Welcome to suburbia ground zero. In 1947, in response to the United Stales' worst housing shortage, architect William Levitt designed the world's first planned community—cheap, mass produced homes that would take his name and become Levittown. This Long Island development, with its row upon row of identical houses painted in calming pastels, became firmly entrenched in the American psyche. For thousands of Gl returning from World War II, here was an affordable dream abode.
A flagpole in the front yard, a television built into the living room wall and a kitchen ready to be filled with the vast array of gadgets that would soon flood the consumer market. Director John O'Hagan takes an oddball and affectionate look at the model for conformity that soon spread around the world. Recalling the quirky documentaries of Errol Morris (Fast, Cheap and Out of Control, MIFF 1998), O'Hagan stocks his film with a cast of loveable, if not more than a touch kooky, characters. The Munsters begin to look like desirable neighbours after you've spent some time with a middle-aged couple obsessed with wood, neurotic plate collectors, a retired champion bowler with a bird fetish (including altar) or the Levittown mystery man who walks his dog exactly nine times each day. Not enough? Then how about a chat with the paunchy, washed up one-hit wonder Eddie Money (anyone remember Two Tickets to Paradise?); the paranoia of Zippy the Pinhead creator Bill Griffith; or an aerobicized widower displaying evidence of the poltergeist infestation of her house?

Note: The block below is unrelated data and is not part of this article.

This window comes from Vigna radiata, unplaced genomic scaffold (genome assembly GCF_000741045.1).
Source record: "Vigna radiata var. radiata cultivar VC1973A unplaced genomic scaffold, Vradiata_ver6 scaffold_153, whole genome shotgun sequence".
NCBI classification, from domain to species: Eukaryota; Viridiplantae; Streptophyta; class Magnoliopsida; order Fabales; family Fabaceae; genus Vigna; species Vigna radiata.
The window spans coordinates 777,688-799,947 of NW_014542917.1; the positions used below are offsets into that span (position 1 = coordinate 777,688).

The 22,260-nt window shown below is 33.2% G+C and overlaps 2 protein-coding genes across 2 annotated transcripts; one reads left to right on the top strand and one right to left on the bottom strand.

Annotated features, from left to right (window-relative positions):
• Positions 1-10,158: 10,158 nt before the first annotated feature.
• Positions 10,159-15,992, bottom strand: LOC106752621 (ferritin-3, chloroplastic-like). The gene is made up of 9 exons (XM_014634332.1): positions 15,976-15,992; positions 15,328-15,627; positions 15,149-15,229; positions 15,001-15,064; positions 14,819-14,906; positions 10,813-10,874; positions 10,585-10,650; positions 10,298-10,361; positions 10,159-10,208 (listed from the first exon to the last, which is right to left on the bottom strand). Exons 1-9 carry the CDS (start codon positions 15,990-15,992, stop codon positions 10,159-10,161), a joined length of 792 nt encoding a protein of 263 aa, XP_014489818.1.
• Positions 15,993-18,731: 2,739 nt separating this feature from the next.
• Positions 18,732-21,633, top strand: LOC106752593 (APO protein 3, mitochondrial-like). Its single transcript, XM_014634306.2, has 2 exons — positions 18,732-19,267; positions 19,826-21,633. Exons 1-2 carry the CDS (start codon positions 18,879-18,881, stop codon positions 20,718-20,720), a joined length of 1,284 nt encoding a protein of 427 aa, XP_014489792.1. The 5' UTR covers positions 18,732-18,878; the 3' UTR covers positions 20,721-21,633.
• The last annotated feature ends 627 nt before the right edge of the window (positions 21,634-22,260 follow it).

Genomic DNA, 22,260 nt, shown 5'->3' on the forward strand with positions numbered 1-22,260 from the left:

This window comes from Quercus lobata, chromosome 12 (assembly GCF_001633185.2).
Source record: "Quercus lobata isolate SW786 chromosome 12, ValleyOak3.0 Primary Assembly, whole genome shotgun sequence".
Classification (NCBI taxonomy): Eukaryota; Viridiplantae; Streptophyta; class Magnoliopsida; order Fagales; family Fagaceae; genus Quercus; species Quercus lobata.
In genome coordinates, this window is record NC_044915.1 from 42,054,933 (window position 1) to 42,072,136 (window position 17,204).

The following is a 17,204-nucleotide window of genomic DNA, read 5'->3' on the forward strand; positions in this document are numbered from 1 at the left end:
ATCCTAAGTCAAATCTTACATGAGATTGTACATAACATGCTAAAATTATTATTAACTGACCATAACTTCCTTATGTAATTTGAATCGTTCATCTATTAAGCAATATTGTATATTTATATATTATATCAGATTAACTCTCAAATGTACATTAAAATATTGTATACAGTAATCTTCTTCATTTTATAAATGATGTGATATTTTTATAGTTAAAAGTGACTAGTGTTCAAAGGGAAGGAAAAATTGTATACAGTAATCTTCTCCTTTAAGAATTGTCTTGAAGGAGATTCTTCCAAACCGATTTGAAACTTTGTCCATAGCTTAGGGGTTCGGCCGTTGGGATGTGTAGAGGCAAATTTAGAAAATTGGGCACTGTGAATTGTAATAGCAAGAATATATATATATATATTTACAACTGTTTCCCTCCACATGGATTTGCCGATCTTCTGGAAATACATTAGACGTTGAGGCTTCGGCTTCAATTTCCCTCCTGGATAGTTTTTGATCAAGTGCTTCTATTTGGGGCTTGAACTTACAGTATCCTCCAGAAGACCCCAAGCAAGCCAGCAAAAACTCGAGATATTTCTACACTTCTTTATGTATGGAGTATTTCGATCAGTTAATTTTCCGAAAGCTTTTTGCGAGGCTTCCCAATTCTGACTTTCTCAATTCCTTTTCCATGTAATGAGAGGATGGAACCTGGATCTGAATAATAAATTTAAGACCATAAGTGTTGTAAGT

Daily activities like grilling hot dogs, playing bingo and singing the national anthem begin to seem like nefarious rituals. Indeed, O'Hagan digs deep enough to have some longterm residents give him the low down on the early years of wife-swapping parties, hell bent booze blow-outs and Satanism! Miss this at your peril.